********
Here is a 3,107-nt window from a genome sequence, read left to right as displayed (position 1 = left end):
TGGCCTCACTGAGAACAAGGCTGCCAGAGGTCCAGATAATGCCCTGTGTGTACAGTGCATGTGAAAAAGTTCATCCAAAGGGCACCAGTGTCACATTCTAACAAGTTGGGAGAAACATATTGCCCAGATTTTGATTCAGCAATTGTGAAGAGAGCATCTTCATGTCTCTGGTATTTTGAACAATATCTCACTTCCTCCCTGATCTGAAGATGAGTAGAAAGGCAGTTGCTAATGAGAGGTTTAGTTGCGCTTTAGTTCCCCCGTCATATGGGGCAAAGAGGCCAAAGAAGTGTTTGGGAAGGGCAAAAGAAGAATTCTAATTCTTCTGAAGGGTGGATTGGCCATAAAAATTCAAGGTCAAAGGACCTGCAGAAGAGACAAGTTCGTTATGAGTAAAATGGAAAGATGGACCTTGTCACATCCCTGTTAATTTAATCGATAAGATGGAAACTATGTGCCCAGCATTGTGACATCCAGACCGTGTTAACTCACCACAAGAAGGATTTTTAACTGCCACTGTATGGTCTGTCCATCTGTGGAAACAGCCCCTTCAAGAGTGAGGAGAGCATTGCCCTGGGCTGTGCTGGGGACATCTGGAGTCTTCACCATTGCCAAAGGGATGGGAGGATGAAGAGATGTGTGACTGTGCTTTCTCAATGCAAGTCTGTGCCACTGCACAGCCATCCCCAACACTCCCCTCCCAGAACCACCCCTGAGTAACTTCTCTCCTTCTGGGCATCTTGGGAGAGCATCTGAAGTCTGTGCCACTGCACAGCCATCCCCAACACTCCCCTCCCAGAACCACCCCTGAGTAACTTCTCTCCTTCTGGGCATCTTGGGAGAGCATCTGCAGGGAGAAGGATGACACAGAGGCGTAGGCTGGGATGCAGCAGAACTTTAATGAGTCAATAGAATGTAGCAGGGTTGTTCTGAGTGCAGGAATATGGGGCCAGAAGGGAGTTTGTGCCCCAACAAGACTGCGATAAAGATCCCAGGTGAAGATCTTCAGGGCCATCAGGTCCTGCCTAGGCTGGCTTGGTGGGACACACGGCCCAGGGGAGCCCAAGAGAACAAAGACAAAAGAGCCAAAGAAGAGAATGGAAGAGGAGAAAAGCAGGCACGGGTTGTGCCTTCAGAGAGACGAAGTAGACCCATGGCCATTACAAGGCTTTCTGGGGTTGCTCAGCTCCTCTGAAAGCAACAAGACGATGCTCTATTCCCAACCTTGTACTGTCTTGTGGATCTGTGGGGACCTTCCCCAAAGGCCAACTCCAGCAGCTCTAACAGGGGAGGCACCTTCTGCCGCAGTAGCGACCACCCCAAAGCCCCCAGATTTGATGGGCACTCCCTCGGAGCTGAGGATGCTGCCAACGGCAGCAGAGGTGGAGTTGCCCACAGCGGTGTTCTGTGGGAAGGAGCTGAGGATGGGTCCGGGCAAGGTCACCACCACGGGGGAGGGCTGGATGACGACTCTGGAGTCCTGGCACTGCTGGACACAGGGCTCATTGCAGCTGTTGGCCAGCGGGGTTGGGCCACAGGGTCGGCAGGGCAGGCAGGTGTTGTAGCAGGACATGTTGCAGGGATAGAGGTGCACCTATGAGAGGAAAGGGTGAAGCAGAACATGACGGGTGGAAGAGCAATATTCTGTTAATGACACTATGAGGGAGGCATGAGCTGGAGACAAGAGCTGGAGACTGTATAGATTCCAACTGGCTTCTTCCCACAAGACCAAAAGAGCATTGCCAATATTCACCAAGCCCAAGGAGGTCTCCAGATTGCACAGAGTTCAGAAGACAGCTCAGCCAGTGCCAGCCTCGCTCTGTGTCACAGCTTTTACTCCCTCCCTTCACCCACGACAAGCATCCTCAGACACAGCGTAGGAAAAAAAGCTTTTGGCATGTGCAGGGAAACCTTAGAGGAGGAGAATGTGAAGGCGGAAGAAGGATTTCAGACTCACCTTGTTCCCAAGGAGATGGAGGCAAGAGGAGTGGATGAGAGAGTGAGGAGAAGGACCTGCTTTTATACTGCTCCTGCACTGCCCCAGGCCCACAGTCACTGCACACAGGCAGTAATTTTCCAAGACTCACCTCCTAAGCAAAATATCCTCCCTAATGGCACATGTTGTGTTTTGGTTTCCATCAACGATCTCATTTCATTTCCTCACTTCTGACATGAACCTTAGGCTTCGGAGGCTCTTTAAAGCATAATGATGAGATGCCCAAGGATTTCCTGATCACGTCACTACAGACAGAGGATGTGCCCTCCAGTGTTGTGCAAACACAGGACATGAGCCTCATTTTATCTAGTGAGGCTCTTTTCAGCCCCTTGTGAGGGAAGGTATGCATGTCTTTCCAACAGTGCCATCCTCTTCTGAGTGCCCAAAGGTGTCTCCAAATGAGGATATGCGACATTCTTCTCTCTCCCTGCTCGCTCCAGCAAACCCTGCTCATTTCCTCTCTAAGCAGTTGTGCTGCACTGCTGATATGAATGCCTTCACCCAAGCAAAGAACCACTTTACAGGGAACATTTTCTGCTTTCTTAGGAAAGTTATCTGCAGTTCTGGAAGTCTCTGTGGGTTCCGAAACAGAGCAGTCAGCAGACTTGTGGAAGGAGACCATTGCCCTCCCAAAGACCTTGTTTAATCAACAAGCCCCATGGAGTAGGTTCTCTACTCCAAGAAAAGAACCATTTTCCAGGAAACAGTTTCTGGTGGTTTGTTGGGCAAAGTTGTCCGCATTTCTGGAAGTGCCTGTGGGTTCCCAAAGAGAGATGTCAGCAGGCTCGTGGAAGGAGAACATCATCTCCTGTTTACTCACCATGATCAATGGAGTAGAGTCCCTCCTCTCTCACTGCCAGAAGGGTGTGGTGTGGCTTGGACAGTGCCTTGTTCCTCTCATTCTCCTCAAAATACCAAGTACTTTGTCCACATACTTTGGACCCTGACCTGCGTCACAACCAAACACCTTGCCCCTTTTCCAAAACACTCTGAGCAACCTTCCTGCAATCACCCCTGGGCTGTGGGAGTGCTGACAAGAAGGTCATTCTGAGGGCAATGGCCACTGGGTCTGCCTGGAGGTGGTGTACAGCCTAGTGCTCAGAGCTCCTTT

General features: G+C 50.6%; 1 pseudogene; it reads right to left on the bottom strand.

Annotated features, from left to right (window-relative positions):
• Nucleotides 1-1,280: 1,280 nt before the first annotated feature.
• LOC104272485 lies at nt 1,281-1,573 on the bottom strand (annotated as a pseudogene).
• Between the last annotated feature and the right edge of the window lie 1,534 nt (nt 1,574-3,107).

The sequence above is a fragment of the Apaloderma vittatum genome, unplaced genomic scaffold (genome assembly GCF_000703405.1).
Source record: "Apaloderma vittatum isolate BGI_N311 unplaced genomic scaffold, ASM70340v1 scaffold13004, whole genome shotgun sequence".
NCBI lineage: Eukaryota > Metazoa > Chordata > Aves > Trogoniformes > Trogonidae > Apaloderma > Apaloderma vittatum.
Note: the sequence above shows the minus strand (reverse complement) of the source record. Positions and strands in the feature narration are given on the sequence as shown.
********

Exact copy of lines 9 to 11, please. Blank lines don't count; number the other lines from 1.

Source record: "Apaloderma vittatum isolate BGI_N311 unplaced genomic scaffold, ASM70340v1 scaffold13004, whole genome shotgun sequence".
NCBI lineage: Eukaryota > Metazoa > Chordata > Aves > Trogoniformes > Trogonidae > Apaloderma > Apaloderma vittatum.
Note: the sequence above shows the minus strand (reverse complement) of the source record. Positions and strands in the feature narration are given on the sequence as shown.